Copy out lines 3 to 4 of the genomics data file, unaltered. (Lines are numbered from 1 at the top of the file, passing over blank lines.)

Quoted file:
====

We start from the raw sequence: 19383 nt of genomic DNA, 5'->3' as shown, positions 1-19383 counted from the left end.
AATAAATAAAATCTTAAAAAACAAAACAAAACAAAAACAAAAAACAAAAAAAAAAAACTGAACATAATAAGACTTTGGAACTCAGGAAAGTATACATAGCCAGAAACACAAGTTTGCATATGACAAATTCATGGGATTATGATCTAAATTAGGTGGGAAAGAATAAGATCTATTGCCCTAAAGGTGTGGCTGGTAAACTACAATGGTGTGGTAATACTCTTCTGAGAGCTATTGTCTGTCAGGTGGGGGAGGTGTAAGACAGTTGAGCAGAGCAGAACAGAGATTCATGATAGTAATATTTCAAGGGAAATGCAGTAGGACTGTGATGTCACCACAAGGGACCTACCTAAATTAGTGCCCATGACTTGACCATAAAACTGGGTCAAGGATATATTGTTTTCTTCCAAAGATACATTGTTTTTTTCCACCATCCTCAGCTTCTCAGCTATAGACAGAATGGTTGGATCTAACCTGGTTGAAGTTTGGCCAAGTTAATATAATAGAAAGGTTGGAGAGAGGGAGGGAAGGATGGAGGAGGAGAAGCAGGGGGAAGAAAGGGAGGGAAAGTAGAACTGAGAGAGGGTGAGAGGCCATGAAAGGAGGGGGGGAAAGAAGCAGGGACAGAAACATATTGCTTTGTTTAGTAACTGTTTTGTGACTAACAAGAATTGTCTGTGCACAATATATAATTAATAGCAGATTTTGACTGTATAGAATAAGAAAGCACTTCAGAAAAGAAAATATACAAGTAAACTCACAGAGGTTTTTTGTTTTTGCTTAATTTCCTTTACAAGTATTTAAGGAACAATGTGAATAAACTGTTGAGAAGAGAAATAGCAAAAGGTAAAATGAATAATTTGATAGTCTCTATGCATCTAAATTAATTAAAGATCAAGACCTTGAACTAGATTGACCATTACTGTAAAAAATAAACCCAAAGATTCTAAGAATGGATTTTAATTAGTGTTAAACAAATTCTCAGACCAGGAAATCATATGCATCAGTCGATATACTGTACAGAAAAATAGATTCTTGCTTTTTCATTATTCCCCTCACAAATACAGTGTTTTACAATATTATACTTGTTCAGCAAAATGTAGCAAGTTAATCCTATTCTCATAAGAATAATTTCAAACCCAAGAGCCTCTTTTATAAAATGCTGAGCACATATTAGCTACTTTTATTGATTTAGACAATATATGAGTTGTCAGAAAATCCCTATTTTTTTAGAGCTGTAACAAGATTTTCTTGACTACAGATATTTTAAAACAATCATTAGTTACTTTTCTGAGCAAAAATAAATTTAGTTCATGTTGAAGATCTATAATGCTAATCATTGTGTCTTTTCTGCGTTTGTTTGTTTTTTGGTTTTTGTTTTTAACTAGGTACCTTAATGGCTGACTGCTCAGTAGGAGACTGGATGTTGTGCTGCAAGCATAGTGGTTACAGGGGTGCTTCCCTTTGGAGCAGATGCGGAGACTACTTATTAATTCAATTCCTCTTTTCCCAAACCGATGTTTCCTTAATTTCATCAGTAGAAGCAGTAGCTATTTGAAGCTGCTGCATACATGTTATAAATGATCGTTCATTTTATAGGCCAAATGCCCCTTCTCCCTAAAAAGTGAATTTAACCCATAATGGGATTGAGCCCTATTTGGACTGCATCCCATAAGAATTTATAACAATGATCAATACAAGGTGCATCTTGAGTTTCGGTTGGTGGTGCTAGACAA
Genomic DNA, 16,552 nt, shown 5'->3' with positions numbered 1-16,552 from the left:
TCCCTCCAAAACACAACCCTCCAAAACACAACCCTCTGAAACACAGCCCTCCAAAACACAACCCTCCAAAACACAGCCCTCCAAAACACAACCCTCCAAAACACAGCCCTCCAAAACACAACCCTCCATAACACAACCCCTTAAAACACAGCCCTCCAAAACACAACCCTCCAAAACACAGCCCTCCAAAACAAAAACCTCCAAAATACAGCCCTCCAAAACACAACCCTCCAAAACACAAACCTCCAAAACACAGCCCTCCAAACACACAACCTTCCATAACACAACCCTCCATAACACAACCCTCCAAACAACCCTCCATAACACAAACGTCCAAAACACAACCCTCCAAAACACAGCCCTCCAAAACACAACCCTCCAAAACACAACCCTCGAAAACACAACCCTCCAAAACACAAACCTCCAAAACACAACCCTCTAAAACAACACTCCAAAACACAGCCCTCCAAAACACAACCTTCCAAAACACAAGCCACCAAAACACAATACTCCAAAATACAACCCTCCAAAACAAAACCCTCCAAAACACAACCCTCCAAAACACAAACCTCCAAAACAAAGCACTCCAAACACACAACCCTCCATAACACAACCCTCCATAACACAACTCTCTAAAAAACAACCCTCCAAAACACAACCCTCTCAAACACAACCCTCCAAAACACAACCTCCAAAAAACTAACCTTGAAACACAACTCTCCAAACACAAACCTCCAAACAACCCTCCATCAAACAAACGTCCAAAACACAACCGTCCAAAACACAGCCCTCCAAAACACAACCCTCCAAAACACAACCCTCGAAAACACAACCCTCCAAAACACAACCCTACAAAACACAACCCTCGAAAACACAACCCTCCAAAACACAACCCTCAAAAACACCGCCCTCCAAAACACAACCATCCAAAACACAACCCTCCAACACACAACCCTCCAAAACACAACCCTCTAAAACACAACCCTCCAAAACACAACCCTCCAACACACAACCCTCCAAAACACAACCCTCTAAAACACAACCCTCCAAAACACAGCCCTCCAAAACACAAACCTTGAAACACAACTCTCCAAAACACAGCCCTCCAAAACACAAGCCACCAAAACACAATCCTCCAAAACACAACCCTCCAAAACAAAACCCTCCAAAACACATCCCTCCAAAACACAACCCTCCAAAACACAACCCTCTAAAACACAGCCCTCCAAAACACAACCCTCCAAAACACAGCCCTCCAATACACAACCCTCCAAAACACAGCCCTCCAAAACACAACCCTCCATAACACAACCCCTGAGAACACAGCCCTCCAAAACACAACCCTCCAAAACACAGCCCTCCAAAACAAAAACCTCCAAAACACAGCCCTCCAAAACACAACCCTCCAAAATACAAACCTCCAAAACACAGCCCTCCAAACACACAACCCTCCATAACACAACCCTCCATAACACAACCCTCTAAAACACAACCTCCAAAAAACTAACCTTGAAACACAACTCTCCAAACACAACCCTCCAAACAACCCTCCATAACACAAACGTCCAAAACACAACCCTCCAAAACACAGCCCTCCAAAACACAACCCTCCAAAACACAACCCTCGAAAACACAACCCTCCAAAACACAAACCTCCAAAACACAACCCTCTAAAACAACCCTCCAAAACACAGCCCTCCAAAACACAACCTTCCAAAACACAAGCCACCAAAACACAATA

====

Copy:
Genomic DNA, 16,552 nt, shown 5'->3' with positions numbered 1-16,552 from the left:
TCCCTCCAAAACACAACCCTCCAAAACACAACCCTCTGAAACACAGCCCTCCAAAACACAACCCTCCAAAACACAGCCCTCCAAAACACAACCCTCCAAAACACAGCCCTCCAAAACACAACCCTCCATAACACAACCCCTTAAAACACAGCCCTCCAAAACACAACCCTCCAAAACACAGCCCTCCAAAACAAAAACCTCCAAAATACAGCCCTCCAAAACACAACCCTCCAAAACACAAACCTCCAAAACACAGCCCTCCAAACACACAACCTTCCATAACACAACCCTCCATAACACAACCCTCCAAACAACCCTCCATAACACAAACGTCCAAAACACAACCCTCCAAAACACAGCCCTCCAAAACACAACCCTCCAAAACACAACCCTCGAAAACACAACCCTCCAAAACACAAACCTCCAAAACACAACCCTCTAAAACAACACTCCAAAACACAGCCCTCCAAAACACAACCTTCCAAAACACAAGCCACCAAAACACAATACTCCAAAATACAACCCTCCAAAACAAAACCCTCCAAAACACAACCCTCCAAAACACAAACCTCCAAAACAAAGCACTCCAAACACACAACCCTCCATAACACAACCCTCCATAACACAACTCTCTAAAAAACAACCCTCCAAAACACAACCCTCTCAAACACAACCCTCCAAAACACAACCTCCAAAAAACTAACCTTGAAACACAACTCTCCAAACACAAACCTCCAAACAACCCTCCATCAAACAAACGTCCAAAACACAACCGTCCAAAACACAGCCCTCCAAAACACAACCCTCCAAAACACAACCCTCGAAAACACAACCCTCCAAAACACAACCCTACAAAACACAACCCTCGAAAACACAACCCTCCAAAACACAACCCTCAAAAACACCGCCCTCCAAAACACAACCATCCAAAACACAACCCTCCAACACACAACCCTCCAAAACACAACCCTCTAAAACACAACCCTCCAAAACACAACCCTCCAACACACAACCCTCCAAAACACAACCCTCTAAAACACAACCCTCCAAAACACAGCCCTCCAAAACACAAACCTTGAAACACAACTCTCCAAAACACAGCCCTCCAAAACACAAGCCACCAAAACACAATCCTCCAAAACACAACCCTCCAAAACAAAACCCTCCAAAACACATCCCTCCAAAACACAACCCTCCAAAACACAACCCTCTAAAACACAGCCCTCCAAAACACAACCCTCCAAAACACAGCCCTCCAATACACAACCCTCCAAAACACAGCCCTCCAAAACACAACCCTCCATAACACAACCCCTGAGAACACAGCCCTCCAAAACACAACCCTCCAAAACACAGCCCTCCAAAACAAAAACCTCCAAAACACAGCCCTCCAAAACACAACCCTCCAAAATACAAACCTCCAAAACACAGCCCTCCAAACACACAACCCTCCATAACACAACCCTCCATAACACAACCCTCTAAAACACAACCTCCAAAAAACTAACCTTGAAACACAACTCTCCAAACACAACCCTCCAAACAACCCTCCATAACACAAACGTCCAAAACACAACCCTCCAAAACACAGCCCTCCAAAACACAACCCTCCAAAACACAACCCTCGAAAACACAACCCTCCAAAACACAAACCTCCAAAACACAACCCTCTAAAACAACCCTCCAAAACACAGCCCTCCAAAACACAACCTTCCAAAACACAAGCCACCAAAACACAATA